|Publication number||US5990421 A|
|Application number||US 08/802,327|
|Publication date||Nov 23, 1999|
|Filing date||Feb 18, 1997|
|Priority date||Feb 18, 1997|
|Publication number||08802327, 802327, US 5990421 A, US 5990421A, US-A-5990421, US5990421 A, US5990421A|
|Original Assignee||Intel Corporation|
|Export Citation||BiBTeX, EndNote, RefMan|
|Patent Citations (8), Referenced by (10), Classifications (16), Legal Events (5)|
|External Links: USPTO, USPTO Assignment, Espacenet|
1. Field of the Invention
The present invention relates to a printed circuit board for electronic packages.
2. Description of Related Art
Electronic assemblies typically include a plurality of integrated circuit packages that are mounted to a printed circuit board. The printed circuit board has a number of different conductive power/ground planes and signal lines that provide power and electrical signals to the integrated circuits.
Some electronic assemblies require pull-up or pull-down resistors to hold the signal lines to a desired voltage logic state when not driven by active logic. The pull-up/pull-down resistors are typically discrete devices that are soldered to the top surface of the printed circuit board. Discrete resistor devices are relatively large and occupy valuable routing space on the printed circuit board. Additionally, the inventory space and process steps required to mount the resistors to the board increase the cost of producing the electronic assemblies. It would be desirable to provide a printed circuit board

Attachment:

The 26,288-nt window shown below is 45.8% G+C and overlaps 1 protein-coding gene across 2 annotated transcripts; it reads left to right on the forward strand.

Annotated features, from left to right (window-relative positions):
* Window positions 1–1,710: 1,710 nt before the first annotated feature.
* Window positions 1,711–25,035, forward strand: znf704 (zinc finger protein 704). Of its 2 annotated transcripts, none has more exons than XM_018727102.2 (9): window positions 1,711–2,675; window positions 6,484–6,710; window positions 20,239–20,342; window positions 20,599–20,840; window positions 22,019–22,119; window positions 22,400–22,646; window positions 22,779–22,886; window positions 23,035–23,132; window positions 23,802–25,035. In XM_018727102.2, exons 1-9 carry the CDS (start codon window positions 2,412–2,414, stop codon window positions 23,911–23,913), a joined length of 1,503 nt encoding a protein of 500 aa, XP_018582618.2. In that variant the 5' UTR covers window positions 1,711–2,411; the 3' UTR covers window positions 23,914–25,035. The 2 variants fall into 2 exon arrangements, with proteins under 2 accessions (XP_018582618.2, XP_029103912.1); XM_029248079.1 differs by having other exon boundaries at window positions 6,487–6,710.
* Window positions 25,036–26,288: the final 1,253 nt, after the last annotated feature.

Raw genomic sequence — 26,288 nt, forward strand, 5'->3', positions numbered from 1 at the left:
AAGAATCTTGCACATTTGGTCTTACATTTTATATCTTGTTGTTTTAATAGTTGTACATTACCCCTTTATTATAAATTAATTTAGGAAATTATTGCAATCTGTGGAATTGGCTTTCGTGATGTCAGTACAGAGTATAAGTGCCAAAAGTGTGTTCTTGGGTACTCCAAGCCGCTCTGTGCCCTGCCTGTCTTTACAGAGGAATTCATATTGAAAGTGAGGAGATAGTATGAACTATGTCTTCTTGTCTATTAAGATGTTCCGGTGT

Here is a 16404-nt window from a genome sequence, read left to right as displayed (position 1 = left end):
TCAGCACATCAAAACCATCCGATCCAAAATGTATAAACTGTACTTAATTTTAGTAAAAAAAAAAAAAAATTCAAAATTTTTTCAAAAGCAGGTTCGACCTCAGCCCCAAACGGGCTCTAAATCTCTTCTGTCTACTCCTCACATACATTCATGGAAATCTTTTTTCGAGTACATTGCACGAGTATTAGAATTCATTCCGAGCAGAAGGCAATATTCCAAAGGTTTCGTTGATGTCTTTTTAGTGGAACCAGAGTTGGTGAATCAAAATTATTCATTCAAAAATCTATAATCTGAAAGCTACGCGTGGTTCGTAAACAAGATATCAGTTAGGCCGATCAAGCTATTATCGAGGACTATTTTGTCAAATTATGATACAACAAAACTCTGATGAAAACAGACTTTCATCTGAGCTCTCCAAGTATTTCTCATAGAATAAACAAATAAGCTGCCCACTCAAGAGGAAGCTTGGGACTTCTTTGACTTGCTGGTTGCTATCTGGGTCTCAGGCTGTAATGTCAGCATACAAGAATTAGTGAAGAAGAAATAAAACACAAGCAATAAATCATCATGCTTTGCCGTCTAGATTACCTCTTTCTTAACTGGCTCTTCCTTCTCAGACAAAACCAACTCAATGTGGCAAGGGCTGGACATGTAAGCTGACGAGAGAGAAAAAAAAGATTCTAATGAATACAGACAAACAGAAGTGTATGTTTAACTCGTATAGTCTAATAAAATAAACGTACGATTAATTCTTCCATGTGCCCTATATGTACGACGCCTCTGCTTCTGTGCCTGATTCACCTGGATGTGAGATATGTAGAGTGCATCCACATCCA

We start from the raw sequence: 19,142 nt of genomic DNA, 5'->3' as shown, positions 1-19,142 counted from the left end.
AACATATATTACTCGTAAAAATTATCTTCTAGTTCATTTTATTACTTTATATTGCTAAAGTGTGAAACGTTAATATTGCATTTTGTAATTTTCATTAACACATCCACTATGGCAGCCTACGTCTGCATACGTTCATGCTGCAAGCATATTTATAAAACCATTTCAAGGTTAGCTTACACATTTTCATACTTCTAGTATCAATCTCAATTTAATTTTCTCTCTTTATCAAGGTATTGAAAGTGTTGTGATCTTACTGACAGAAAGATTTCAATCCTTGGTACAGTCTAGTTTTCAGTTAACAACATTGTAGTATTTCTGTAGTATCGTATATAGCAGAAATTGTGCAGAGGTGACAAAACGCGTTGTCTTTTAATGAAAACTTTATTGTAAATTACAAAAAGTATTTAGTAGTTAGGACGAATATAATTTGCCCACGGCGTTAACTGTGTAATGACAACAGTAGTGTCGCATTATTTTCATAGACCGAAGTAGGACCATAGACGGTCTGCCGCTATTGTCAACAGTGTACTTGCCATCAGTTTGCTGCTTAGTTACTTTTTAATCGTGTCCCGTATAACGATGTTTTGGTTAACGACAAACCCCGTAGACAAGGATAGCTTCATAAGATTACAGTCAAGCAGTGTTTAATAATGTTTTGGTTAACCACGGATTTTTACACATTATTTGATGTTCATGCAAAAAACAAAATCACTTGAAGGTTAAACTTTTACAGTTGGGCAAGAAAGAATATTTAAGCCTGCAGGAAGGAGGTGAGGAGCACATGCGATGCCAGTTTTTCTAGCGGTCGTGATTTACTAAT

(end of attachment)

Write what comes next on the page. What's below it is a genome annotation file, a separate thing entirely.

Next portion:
The present invention is a printed circuit board which has a layer of electrically resistive material that can provide a pull-up/pull-down resistor for the board. The printed circuit board includes a substrate which has a conductive plane located on the top surface of the board. The conductive plane is typically dedicated to electrical power. The board also has a via that is connected to an internal signal line. The resistive material is applied to the top surface to connect the conductive plane to the via and the signal line. The resistive material can be applied with a screening process which simplifies the assembly process of the resistor. Additionally, the resistive material is relatively small and located adjacent to the via so that the resistor does not occupy valuable board space.
FIG. 1 is a top view of a printed circuit board assembly of the present invention;
FIG. 2 is a cross-sectional view of the printed circuit board.
Referring to the drawings more particularly by reference numbers, FIGS. 1 and 2 show a printed circuit board assembly 10 of the present invention. The assembly 10 includes an integrated circuit package 12 that is mounted to a printed circuit board 14. The package 12 may contain one or more integrated circuits (not shown) as is known in the art. The package 12 has a number of contacts (not shown) that are soldered to surface pads 15 on the printed circuit board 14. The contacts may be solder balls, pins, or any other means for providing a mechanical and electrical connection between the board 14 and the package 12.
The printed circuit board 14 includes a substrate 16 which has a top surface 18 and an opposite bottom surface 20. Extending along the top surface 18 is a first conductive plane 22. The bottom surface 20 may have a second conductive plane 24. In the preferred embodiment the first conductive plane 22 is dedicated to electrical power and the second conductive plane 24 is dedicated to electrical ground. Alternatively, the first conductive plane 22 may be a line dedicated to digital signals.